BJL

Lives in United States United States
Joined on Dec 17, 2002

Comments

Total: 346, showing: 61 – 80
« First‹ Previous23456Next ›Last »
On article Nine new lens adapters announced for the Fujifilm GFX (83 comments in total)
In reply to:

Dante Birchen: The adapters must contain a glass element to enlarge the image circle to 645 crop format. (except for the Fringer which takes native 645 lenses).

Adaptors for many MF mounts are already available
https://fotodioxpro.com/collections/lens-mount-adapters/gfx
These just cover even more options

Link | Posted on Aug 4, 2017 at 12:48 UTC
On article Nine new lens adapters announced for the Fujifilm GFX (83 comments in total)
In reply to:

Tom_A: I would have expected adapters for vintage medium format system lenses, to aboud any corner vignetting.

Lots of MF lens systems are already covered by adaptors announced earlier. For example:
https://fotodioxpro.com/collections/lens-mount-adapters/gfx?page=2

Link | Posted on Aug 4, 2017 at 12:39 UTC
On article Nine new lens adapters announced for the Fujifilm GFX (83 comments in total)
In reply to:

Dante Birchen: The adapters must contain a glass element to enlarge the image circle to 645 crop format. (except for the Fringer which takes native 645 lenses).

Lenses for 36x24mm usually project a circular image of at least 43.2mm diameter (the diagonal length of the 36x24mm frame) but often the image circle is larger than this bare minimum. In particular, longer focal length lenses often have an image circle of diameter far larger than needed, not much less than their focal length—those images are then "cropped" by the 36x24mm sensor. Also, the image circle is not a hard boundary; there is often just a gradual decline in image quality and brightness for some distance beyond the 36x24mm frame.

So there might many lenses that cover the 44x33mm frame (55mm diagonal) with at worst slightly weak corners, and for the rest one can still crop to various shapes. For example a 4:3 shape of about 35x26mm or a square of 30x30mm both fit in the same circle as 36x24mm.

Link | Posted on Aug 3, 2017 at 20:00 UTC
In reply to:

Roland Karlsson: There is a great misunderstanding in many posts here. Many here think he just has copied images and claimed he is the photographer. And indeed - if he had done that - he is a simple thief. But no - that is not what he has done.

Look at the image above. It looks like an Instagram post made by rastajay92.

So what Prince has done is combining an image, by Donald Graham with an Instagram frame that says rastajay92 and then adding a text he finds suitable. A kind of transformation, which is what he also claims.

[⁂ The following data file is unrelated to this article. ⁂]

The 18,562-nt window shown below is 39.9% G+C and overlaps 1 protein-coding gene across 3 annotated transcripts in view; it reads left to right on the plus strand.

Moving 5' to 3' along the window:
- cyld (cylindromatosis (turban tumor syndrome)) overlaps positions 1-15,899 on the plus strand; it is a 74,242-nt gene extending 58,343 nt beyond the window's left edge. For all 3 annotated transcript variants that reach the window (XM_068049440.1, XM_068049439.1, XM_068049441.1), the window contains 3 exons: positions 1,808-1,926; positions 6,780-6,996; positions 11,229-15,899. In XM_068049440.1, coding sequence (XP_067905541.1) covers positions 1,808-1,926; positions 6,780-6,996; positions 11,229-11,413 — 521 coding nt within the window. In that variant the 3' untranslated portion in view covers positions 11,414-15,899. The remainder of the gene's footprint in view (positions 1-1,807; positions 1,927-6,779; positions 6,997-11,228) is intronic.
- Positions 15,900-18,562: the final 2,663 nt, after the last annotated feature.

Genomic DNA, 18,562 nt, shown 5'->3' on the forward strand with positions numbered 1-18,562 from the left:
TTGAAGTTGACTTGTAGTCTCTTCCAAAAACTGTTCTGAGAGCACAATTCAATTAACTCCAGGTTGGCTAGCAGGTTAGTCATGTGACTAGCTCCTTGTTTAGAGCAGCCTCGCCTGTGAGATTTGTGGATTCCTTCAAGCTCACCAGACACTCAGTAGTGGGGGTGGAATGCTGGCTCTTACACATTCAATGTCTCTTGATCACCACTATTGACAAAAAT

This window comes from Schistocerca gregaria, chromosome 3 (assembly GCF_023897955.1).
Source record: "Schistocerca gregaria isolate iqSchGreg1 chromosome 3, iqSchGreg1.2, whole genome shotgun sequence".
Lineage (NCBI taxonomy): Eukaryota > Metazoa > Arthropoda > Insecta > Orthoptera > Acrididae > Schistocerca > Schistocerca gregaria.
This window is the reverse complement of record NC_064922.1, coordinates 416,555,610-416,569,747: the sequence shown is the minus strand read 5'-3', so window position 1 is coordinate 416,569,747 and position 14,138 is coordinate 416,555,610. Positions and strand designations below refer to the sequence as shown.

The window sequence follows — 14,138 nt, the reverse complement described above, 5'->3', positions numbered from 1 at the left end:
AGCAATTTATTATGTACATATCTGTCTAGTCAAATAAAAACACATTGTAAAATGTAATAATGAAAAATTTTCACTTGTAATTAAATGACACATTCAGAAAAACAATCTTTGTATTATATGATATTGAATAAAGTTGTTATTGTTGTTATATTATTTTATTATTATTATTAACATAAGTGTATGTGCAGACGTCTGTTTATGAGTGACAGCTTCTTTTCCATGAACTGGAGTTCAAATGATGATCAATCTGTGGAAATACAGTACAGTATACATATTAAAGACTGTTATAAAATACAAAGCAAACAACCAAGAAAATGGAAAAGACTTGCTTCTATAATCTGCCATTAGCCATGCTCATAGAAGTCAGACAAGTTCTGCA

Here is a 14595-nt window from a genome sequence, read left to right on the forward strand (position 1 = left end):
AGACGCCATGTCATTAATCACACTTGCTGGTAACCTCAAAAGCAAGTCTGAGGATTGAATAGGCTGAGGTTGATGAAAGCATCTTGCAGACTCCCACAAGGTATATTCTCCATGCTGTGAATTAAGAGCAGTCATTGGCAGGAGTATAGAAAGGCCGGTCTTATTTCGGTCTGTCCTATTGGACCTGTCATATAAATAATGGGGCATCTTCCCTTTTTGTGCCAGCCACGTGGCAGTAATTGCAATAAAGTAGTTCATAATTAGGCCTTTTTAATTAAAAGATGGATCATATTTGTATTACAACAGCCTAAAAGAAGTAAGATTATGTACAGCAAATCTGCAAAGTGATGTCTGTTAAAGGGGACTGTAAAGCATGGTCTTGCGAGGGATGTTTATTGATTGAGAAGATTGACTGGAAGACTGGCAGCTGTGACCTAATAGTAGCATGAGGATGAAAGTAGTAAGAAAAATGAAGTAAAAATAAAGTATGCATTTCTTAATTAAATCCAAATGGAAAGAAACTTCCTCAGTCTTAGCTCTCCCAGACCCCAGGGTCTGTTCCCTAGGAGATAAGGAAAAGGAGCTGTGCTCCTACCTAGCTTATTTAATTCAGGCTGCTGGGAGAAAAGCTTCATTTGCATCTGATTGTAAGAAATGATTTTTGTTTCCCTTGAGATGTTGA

So - the judge is wrong when he says that Prince has done no alteration. 100% wrong. So, indeed, if that is the motivation why to convict Prince, it is totally wrong.

What the judge needs to show is that the altered image breaks the Copyright law. If he cannot show that, Prince should go free.

@IR1234 Of course I am not the slightest bit surprised that yet another online discussion is guided more by tribal loyalty than attention to the facts of the case—this is one of the most pervasive bad side-effects of modern hyper-factionalized online communication, where people can choose to hear mostly only echoes of their own opinions and priorities, and join a virtual mob to shout down dissenting views.

Link | Posted on Jul 28, 2017 at 22:22 UTC
In reply to:

Roland Karlsson: There is a great misunderstanding in many posts here. Many here think he just has copied images and claimed he is the photographer. And indeed - if he had done that - he is a simple thief. But no - that is not what he has done.

Look at the image above. It looks like an Instagram post made by rastajay92.

So what Prince has done is combining an image, by Donald Graham with an Instagram frame that says rastajay92 and then adding a text he finds suitable. A kind of transformation, which is what he also claims.

So - the judge is wrong when he says that Prince has done no alteration. 100% wrong. So, indeed, if that is the motivation why to convict Prince, it is totally wrong.

What the judge needs to show is that the altered image breaks the Copyright law. If he cannot show that, Prince should go free.

@Roland Karlsson OK, I agree on that: a lot of posters here either have very poor reading comprehension and/or just jump with tribal loyalty to take the photographer's side.

Link | Posted on Jul 28, 2017 at 18:43 UTC
In reply to:

Roland Karlsson: There is a great misunderstanding in many posts here. Many here think he just has copied images and claimed he is the photographer. And indeed - if he had done that - he is a simple thief. But no - that is not what he has done.

Look at the image above. It looks like an Instagram post made by rastajay92.

So what Prince has done is combining an image, by Donald Graham with an Instagram frame that says rastajay92 and then adding a text he finds suitable. A kind of transformation, which is what he also claims.

So - the judge is wrong when he says that Prince has done no alteration. 100% wrong. So, indeed, if that is the motivation why to convict Prince, it is totally wrong.

What the judge needs to show is that the altered image breaks the Copyright law. If he cannot show that, Prince should go free.

"Prince never have claimed that he did. Prince's claim is that the image is a part of his piece of art."
This does not change the fact that one generally needs permission to reproduce another's work even if used as part of another creative work. How does this differ from a creative work like a book that reproduces photographs and adds new creative material in the form of commentary on them or poems inspired by them, or such?

P. S. I do not dispute that Prince has created a new work; just that he should "pay his suppliers".

Link | Posted on Jul 28, 2017 at 18:32 UTC
In reply to: